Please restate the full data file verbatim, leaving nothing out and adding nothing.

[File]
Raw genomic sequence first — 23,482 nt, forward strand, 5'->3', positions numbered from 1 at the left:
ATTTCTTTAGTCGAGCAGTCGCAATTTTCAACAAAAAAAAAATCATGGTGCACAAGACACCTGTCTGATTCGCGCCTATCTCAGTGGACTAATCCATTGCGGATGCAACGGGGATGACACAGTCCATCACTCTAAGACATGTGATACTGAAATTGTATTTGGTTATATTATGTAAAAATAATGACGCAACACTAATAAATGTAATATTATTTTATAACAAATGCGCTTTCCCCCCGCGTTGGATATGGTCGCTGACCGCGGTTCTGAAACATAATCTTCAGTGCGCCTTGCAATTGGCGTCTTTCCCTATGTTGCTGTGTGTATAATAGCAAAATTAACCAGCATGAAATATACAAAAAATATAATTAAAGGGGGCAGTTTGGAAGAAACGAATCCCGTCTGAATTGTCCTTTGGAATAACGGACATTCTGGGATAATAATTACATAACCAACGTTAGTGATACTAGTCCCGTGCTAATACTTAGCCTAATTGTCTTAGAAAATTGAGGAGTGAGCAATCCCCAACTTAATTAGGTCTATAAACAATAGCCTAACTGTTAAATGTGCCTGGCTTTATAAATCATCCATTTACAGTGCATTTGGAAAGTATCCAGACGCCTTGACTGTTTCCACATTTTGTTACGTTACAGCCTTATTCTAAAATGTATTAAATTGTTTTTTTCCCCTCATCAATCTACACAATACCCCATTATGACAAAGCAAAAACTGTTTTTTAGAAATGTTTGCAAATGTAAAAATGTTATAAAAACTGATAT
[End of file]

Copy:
Raw genomic sequence first — 23,482 nt, forward strand, 5'->3', positions numbered from 1 at the left:
ATTTCTTTAGTCGAGCAGTCGCAATTTTCAACAAAAAAAAAATCATGGTGCACAAGACACCTGTCTGATTCGCGCCTATCTCAGTGGACTAATCCATTGCGGATGCAACGGGGATGACACAGTCCATCACTCTAAGACATGTGATACTGAAATTGTATTTGGTTATATTATGTAAAAATAATGACGCAACACTAATAAATGTAATATTATTTTATAACAAATGCGCTTTCCCCCCGCGTTGGATATGGTCGCTGACCGCGGTTCTGAAACATAATCTTCAGTGCGCCTTGCAATTGGCGTCTTTCCCTATGTTGCTGTGTGTATAATAGCAAAATTAACCAGCATGAAATATACAAAAAATATAATTAAAGGGGGCAGTTTGGAAGAAACGAATCCCGTCTGAATTGTCCTTTGGAATAACGGACATTCTGGGATAATAATTACATAACCAACGTTAGTGATACTAGTCCCGTGCTAATACTTAGCCTAATTGTCTTAGAAAATTGAGGAGTGAGCAATCCCCAACTTAATTAGGTCTATAAACAATAGCCTAACTGTTAAATGTGCCTGGCTTTATAAATCATCCATTTACAGTGCATTTGGAAAGTATCCAGACGCCTTGACTGTTTCCACATTTTGTTACGTTACAGCCTTATTCTAAAATGTATTAAATTGTTTTTTTCCCCTCATCAATCTACACAATACCCCATTATGACAAAGCAAAAACTGTTTTTTAGAAATGTTTGCAAATGTAAAAATGTTATAAAAACTGATAT